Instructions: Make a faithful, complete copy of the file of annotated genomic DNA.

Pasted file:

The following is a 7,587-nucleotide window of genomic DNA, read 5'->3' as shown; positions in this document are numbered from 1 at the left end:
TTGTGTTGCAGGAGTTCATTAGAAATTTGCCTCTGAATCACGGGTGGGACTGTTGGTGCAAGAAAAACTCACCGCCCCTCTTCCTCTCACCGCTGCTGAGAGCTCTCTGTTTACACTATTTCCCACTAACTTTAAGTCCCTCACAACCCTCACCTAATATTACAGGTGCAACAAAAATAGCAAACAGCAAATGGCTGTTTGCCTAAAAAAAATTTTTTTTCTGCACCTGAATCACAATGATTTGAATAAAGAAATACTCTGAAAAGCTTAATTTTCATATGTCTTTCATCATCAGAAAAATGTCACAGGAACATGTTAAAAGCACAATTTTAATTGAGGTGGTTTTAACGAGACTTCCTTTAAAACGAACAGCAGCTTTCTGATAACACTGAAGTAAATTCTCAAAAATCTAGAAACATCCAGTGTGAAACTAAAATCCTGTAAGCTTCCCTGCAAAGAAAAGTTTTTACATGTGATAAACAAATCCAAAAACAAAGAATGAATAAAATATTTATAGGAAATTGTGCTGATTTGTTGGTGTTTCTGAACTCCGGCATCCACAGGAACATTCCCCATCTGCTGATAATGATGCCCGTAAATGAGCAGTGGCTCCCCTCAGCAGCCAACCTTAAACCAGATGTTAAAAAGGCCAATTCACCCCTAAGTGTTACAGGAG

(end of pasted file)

The following is a 7,587-nucleotide window of genomic DNA, read 5'->3' as shown; positions in this document are numbered from 1 at the left end:
TTGTGTTGCAGGAGTTCATTAGAAATTTGCCTCTGAATCACGGGTGGGACTGTTGGTGCAAGAAAAACTCACCGCCCCTCTTCCTCTCACCGCTGCTGAGAGCTCTCTGTTTACACTATTTCCCACTAACTTTAAGTCCCTCACAACCCTCACCTAATATTACAGGTGCAACAAAAATAGCAAACAGCAAATGGCTGTTTGCCTAAAAAAAATTTTTTTTCTGCACCTGAATCACAATGATTTGAATAAAGAAATACTCTGAAAAGCTTAATTTTCATATGTCTTTCATCATCAGAAAAATGTCACAGGAACATGTTAAAAGCACAATTTTAATTGAGGTGGTTTTAACGAGACTTCCTTTAAAACGAACAGCAGCTTTCTGATAACACTGAAGTAAATTCTCAAAAATCTAGAAACATCCAGTGTGAAACTAAAATCCTGTAAGCTTCCCTGCAAAGAAAAGTTTTTACATGTGATAAACAAATCCAAAAACAAAGAATGAATAAAATATTTATAGGAAATTGTGCTGATTTGTTGGTGTTTCTGAACTCCGGCATCCACAGGAACATTCCCCATCTGCTGATAATGATGCCCGTAAATGAGCAGTGGCTCCCCTCAGCAGCCAACCTTAAACCAGATGTTAAAAAGGCCAATTCACCCCTAAGTGTTACAGGAG